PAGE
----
Clark Griffith Was Too Cheap To Integrate BaseballBreaking News
tags: racism, baseball, integration, Washington Senators
Other than that, [the Washington Senators] are famous for three things, in no particular order:
• The phrase, “First In War, First In Peace, And Last In The American League,” a tribute to George Washington and a mockery of the “Solons,” which was one of the ridiculous pet nicknames the Sporting News used to use for them. Player/manager Clark Griffith, who thought the original owners were too cheap to run a ballclub, assembled the money to buy the team and then became the next generation’s prototypical cheap owner. With modern athletes buying into teams now as places to unload their extra millions, this is a trend worth monitoring. The NatiSens won three American League pennants and one World Series in those years, essentially wasting the career of Walter Johnson, one of the greatest pitchers in baseball history and the team’s kindly old centerpiece.
• The popular 1954 book The Year The Yankees Lost The Pennant and the subsequent play and movie Damn Yankees, in which a Senators fan sells his soul in exchange for being transformed into a Robert Redford-in-The-Natural type. There is singing and dancing and Gwen Verdon in tights striking poses that the censors thought too racy and therefore not worth your bother, but it was considered a hit to your grandparents.
• The time Clark Griffith, watching the Negro League Homestead Grays packing Griffith Stadium as a tenant of the Senators and watching black fans filling the segregated bleachers at the stadium for Senators games as well, thought it might be a good idea to tell legendary black sportswriter Sam Lacy in the Washington Tribune, “The time is not far off when colored players will take their places beside those of other races in the major leagues. However, I am not so sure that time has arrived yet.”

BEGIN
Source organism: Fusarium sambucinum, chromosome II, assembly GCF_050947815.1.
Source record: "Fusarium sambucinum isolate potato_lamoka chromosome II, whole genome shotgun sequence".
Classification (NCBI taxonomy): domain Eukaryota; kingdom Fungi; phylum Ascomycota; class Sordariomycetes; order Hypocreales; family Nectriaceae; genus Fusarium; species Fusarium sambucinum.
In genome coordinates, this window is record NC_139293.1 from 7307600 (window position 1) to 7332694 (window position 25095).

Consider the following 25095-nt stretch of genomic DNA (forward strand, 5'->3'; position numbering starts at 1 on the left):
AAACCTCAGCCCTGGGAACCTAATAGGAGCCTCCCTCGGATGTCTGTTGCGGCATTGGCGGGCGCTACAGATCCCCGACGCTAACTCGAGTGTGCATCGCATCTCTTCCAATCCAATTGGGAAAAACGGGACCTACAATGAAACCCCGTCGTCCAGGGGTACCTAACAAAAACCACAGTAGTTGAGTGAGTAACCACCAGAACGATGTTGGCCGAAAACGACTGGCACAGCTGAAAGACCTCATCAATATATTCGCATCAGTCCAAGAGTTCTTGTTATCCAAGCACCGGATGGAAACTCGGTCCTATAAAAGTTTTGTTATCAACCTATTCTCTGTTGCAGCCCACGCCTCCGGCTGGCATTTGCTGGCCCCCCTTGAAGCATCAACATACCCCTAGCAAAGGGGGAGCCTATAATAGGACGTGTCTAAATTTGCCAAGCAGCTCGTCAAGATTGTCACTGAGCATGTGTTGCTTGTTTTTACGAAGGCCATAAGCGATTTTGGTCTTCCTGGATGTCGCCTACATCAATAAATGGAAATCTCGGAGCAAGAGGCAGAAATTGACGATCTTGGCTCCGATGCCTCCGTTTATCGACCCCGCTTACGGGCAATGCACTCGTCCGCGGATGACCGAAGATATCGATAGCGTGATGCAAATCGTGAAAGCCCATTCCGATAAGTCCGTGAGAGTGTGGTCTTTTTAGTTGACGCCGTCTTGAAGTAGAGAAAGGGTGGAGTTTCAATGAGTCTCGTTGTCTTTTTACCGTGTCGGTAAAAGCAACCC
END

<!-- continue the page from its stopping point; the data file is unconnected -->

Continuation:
As explained by Brad Snyder in a 2003 Washington Post story, people in town took that to mean that Griffith, who had already shown a penchant for signing Cuban players of varying skin tones, would be the first man to integrate the game, especially with Josh Gibson and Buck Leonard, future Hall of Famers, there for the signing.
Instead (and I think you know where this is heading), in 1943 Griffith asked Gibson and Leonard if they would consider signing with the Senators and then reneged because the money the Grays provided in rent and concessions was too good to give up. Black fans, their hopes bludgeoned over a few hot dogs and beers, stopped going to Senators games entirely and did not return even when they finally did sign a black player in 1954.
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